Santa’s Gift To Family Courts – The Return Of Special Masters

by McConnell Family Law

divorce, separation, relationship

This Christmas, Santa left a very special gift for Connecticut Family Courts – the return of Special Masters.  The pandemic took a lot from Family Court, including most in-person Court dates.   Over the past few months, more Court events are returning to in-person.   Perhaps none is more valuable for parties going through divorce than Special Masters which is returning to Hartford Family Court on January 12, 2022.

Special Masters are experienced Family Law attorneys who donate their time.   The cost to the parties is attorney’s fees to prepare for and attend Special Masters.  This is highly preferable to preparing for and going through a Trial.  There are two Special Masters (one female and one male) assigned to each case.

Special Masters is an opportunity for parties whose cases are seemingly headed for trial to present their respective cases to the Special Masters, who then render their opinion on how they believe a Judge would decide the case.  Statistics show that more than 90% of the cases that come to Special Masters settle without a Trial.   This is a tremendous benefit for divorcing couples as trials are highly costly financially and emotionally.

The Court schedules a case for Special Masters when the Discovery process (exchange of information and documentation) is complete, and the parties have not successfully settled their case on their own.  The attorneys for the parties prepare documents for the Special Masters summarizing the relevant points of the case and the unresolved issues.  These documents include the Financial Affidavits of the parties, Proposed Orders for resolution, and, if applicable, Child Support Guidelines.   The parties and their attorneys meet with the Special Masters in a private conference room at the Courthouse.  Each attorney presents their client’s respective case.   The Special Masters usually have questions for the attorneys and/or the parties.   The Special Masters then have the parties and attorneys leave the room while they discuss the case to reach a recommendation for settlement.   The parties and attorneys then return to the room for the Special Masters to present their settlement recommendations.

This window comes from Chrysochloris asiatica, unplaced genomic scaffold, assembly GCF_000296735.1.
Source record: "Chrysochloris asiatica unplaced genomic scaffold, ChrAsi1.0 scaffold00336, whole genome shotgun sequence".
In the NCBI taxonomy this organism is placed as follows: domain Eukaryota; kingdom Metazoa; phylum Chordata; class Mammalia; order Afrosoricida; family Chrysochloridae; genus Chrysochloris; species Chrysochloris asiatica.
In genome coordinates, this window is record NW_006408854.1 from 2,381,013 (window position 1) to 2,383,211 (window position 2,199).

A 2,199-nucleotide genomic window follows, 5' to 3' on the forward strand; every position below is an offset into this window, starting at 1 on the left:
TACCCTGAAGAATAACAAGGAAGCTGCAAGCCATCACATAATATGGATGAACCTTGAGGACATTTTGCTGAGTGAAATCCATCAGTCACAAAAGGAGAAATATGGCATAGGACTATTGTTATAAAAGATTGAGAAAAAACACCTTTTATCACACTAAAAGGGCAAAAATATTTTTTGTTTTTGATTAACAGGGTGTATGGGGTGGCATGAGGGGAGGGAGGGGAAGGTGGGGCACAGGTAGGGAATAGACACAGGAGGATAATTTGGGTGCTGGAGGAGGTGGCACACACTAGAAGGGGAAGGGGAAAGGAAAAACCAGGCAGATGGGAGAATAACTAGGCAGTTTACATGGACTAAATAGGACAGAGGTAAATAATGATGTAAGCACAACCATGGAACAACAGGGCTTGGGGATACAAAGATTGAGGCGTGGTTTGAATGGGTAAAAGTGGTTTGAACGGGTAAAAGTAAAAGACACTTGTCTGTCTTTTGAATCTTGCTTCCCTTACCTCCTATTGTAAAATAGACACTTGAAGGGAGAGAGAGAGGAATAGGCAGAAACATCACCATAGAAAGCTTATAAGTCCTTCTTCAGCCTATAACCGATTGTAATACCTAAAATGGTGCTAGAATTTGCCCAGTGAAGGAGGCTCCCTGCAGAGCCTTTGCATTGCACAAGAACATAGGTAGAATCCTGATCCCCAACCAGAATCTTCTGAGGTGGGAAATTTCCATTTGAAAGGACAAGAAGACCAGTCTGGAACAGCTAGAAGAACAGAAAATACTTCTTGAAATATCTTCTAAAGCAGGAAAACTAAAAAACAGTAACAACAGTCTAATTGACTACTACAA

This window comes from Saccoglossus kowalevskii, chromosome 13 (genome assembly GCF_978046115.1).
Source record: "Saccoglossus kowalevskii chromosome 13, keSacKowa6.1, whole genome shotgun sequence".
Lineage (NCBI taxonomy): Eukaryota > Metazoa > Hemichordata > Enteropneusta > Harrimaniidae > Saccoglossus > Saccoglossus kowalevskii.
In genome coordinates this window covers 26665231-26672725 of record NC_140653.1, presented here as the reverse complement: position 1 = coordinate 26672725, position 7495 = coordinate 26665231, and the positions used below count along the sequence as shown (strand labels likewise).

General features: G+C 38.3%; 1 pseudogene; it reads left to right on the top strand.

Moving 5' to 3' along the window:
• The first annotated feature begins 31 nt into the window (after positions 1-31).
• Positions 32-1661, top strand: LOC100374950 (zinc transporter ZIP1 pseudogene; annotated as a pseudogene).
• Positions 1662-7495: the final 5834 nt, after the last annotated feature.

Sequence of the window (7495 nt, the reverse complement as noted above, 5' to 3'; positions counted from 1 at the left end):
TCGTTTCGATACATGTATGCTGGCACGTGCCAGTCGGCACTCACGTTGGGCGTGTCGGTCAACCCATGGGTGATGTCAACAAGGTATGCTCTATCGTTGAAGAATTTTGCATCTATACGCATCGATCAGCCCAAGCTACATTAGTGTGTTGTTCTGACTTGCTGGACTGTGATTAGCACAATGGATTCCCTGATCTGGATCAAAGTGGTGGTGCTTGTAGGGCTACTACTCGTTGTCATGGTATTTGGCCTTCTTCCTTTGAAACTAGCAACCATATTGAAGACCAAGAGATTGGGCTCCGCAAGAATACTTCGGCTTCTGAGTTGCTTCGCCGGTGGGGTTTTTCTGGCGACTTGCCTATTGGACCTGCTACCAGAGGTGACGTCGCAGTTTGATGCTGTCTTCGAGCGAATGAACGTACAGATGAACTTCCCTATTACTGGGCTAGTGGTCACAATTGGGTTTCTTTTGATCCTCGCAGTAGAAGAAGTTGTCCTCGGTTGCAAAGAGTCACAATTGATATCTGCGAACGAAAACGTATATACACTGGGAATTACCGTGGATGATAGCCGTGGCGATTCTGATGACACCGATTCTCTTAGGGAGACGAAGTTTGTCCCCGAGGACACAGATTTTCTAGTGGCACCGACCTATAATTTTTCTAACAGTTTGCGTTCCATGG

The Special Masters do their best to agree on a recommendation.   There are some cases where the Special Masters disagree.   They will tell the parties and discuss why they disagree if that occurs.   In most cases, the Special Masters agree on a recommendation, or they are able to reach a consensus.  In all events, the benefit of having an objective recommendation(s) for how to settle the case cannot be overstated.  It is human nature for parties and their attorneys to convince themselves of their arguments and to feel like they were the ones doing all the compromising.  An objective voice can frequently serve as the bridge to a final resolution.  

Pre-Covid, Special Masters were limited to financial issues.   The Masters were not involved in Custody and Parenting issues.  When Special Masters return to some courts, they will hear and attempt to resolve financial and Custody/Parenting issues.  At McConnell Family Law Group, several of our attorneys volunteer to serve as Special Masters at courthouses throughout the state. 

To be certain, many cases benefit from participating in Special Masters.  That said, Special Masters is one of several quasi-non-adversarial tools that can be used to settle cases.  Other methods include but are not limited to judicial pretrial conferences, mediation, and arbitration.  Each case is unique, and there are pros and cons to each methodology.  To learn more about our practice or to schedule an appointment with our office, contact us today at (203) 541-5520.  You may also visit us at  Find Peace Through Strength!

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